Now, in addition to the value which was given to Muscle Shoals, there was also a value given to the Sheffield steam plant. That value was approximately $3,000,000. And when the value was made, in accordance with the law, and approved by the President, a tangible item was listed in the depreciation account column, where it should be.

Now, I have here the Annual Report of the Tennessee Valley Authority.

Representative WOLVERTON. You mean submitted to Congress?

Mr. BIDDLE. The 1934 Annual Report of the T. V. A., submitted to Congress.

Vice Chairman MEAD. This is for the fiscal year ending June 30, 1934. They list in their financial statement on page 56, appendix F, what I think is a very logical and good businesslike list of items. And down below—this ought to be brought out too—in the notes they say:

These figures do not include properties received from War Department on which valuation has not yet been established.

NOTE.—This balance sheet does not give effect to commitments of $5,000,000— and so forth.

Now, on page 57 they say here, and this I believe ought to be inserted in the record, this is a very important item in your discussion of this kind:

"Operating reserve for interest, amortization, construction, and for other purposes, $548,657.57.

Representative WOLVERTON. What page is that on?

Vice Chairman MEAD. Page 57. Then down at the footnote it says:

NOTE.—Do not include properties received from War Department on which valuation has not yet been established.

That is very clear. Now, this includes the item of 10 percent referred to: “Ail net revenues”-all net revenue — were reserved.”

So that I really believe what we missed in our discussion yesterday when we were pursuing part of a mysterious problem was the fact that in 1934 we were in the construction period, that under existing circumstances you could not set up a definite depreciation item, and that the five and six hundred year calculation, based on the figures of 1934 was entirely irrelevant.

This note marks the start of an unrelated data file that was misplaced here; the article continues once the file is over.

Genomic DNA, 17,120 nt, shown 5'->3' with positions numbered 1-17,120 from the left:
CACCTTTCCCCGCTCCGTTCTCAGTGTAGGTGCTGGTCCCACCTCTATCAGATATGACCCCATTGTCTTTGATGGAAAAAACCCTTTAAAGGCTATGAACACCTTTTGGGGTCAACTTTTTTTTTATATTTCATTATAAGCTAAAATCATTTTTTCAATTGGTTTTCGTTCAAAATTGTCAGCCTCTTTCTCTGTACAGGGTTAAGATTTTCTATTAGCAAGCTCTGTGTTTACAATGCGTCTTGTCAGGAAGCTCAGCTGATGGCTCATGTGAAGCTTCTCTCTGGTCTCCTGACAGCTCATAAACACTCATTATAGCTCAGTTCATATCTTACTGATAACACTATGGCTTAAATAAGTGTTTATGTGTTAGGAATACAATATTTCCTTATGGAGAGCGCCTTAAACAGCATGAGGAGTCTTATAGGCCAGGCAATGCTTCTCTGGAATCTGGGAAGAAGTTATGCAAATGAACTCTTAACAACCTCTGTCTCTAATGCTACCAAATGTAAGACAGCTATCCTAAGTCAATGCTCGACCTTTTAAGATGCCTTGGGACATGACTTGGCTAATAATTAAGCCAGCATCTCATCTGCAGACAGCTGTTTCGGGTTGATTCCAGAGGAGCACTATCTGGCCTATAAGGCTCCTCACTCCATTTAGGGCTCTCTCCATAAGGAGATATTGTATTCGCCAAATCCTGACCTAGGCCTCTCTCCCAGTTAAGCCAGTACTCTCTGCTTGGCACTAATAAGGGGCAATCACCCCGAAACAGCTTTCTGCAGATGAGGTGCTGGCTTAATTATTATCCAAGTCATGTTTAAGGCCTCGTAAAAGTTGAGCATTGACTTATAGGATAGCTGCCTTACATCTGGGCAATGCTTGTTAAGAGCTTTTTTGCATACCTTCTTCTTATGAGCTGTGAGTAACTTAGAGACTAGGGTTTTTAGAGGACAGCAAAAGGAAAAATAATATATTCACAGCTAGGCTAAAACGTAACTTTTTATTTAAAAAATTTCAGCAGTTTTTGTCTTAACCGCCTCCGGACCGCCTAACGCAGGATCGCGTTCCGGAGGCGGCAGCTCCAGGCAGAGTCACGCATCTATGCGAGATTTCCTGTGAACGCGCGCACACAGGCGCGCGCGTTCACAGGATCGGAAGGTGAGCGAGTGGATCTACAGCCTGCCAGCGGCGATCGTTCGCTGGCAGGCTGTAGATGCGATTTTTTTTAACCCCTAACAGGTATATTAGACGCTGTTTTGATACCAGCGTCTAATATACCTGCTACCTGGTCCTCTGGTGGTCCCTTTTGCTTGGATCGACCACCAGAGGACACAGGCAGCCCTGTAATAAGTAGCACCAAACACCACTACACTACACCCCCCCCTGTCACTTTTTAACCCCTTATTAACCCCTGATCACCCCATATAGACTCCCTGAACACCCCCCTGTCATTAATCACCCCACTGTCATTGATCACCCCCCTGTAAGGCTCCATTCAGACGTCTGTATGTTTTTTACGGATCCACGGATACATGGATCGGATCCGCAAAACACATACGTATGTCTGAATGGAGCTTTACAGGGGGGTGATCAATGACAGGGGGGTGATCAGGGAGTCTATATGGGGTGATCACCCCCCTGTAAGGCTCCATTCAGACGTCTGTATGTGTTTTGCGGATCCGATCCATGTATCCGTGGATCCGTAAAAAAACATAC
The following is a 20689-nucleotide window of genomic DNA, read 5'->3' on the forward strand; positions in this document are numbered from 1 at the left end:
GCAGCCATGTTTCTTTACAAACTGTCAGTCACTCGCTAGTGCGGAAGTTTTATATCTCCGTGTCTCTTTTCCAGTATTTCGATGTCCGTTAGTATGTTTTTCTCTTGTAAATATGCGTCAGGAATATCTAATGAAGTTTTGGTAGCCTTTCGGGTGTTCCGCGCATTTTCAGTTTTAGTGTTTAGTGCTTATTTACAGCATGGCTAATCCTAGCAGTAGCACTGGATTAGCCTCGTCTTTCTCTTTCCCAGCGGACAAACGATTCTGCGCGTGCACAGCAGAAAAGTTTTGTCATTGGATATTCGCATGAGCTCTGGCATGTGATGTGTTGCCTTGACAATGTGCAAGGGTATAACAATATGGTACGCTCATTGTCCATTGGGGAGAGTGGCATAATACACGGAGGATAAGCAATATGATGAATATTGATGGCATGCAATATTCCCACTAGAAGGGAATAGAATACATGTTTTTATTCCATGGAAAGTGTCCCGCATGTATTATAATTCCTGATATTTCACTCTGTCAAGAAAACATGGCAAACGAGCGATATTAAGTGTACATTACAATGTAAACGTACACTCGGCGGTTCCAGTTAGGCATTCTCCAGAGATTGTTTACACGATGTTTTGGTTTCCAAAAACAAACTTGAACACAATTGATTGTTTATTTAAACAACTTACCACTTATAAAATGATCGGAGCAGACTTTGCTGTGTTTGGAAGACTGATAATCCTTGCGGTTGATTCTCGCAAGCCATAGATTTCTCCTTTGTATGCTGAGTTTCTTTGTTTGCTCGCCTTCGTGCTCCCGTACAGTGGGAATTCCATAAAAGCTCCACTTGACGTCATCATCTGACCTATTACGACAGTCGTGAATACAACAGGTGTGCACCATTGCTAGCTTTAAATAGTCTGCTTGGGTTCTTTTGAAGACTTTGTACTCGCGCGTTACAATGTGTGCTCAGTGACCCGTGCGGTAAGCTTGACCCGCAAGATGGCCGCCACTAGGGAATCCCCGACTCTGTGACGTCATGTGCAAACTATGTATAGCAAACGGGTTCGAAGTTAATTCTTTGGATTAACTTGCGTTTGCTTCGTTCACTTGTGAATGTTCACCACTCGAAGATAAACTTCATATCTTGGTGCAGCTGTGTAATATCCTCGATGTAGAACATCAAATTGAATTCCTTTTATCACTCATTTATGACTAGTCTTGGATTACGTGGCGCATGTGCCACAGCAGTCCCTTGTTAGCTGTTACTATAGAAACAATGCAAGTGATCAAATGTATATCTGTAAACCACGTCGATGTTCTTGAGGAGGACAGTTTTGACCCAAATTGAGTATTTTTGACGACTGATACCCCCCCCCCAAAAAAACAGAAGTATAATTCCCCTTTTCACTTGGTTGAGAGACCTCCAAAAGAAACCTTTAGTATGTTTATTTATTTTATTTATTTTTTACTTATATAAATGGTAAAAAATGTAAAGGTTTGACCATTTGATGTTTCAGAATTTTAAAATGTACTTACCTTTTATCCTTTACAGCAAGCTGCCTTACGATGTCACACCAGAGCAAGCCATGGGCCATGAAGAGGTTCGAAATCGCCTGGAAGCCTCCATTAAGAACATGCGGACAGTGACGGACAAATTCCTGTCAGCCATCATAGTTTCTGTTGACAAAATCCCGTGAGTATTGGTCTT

And I really believe that in justice to the report and to the approval of the allocation report in 1935 by the President in keeping with the act, that we ought to bring that out, we ought to bring that out very forcibly.

Those were the notes that I made on this, and those were the figures that I had ready to bring in yesterday, but I just didn't have the time. But in order to have a businesslike basis of arriving at a property depreciation, we have a valuation and an allocation that has been approved by the President of the United States. That was done in keeping with the law, and that was not brought out, so I bring out now the fact that we were discussing yesterday a part of a construction period, when good business would not exact definite detailed figures, and that we failed to emphasize the fact that when the law was carried out and the allocations were listed, that then there were proper figures set up for interest and amortization charges and depreciation.

That can be found in the report for the fiscal year ending June 30, 1934.

Mr. Tulloss. Maybe I have not made it clear heretoforeRepresentative WOLVERTON. May I make a statement, please? Mr. TULLOSS. Pardon me.

Representative WOLVERTON. My colleague has expressed the thought that it ought to be brought out what the true situation is for the purpose of the record.

The emphasis that has been placed upon honesty I have not assumed was any attack on the integrity of those who conducted this particular examination yesterday.

Senator SCHWARTZ. Mr. Wolverton, you don't wish then to import the ordinary definition of the word “juggling,” when you said yesterday that the "juggling" of the accounts?

Representative WOLVERTON. Yes.
Senator SCHWARTZ. Juggling implies an intent to deceive.

Representative WOLVERTON. I am glad that the Senator has given us that very plain definition of “jugglery,” because before I get through today it is my intention to show that there has been just that very thing done, “juggling,” in making the reports to Congress.

The reports that I made an analysis of last night, and I worked very late doing it, and I have some of the results of my examination that I will question this witness about at a later time today, that will indicate that even the T. V. A. itself in the reports that it has submitted to Congress has not been consistent in the figures that they used in carrying balances from 1 year to the next, where they have made their reports for comparative purposes, and I will demonstrate I think before the day is out that they have used different figures in different reports for the same items.

It was for that reason that when Senator Mead stated that he would read from a report that I asked him whether he referred to the Congressional report, because I think if you will, or if the committee will, bear with me during the afternoon we will see that the figures in the report to Congress were not the same figures that were on the books of the T. V. A.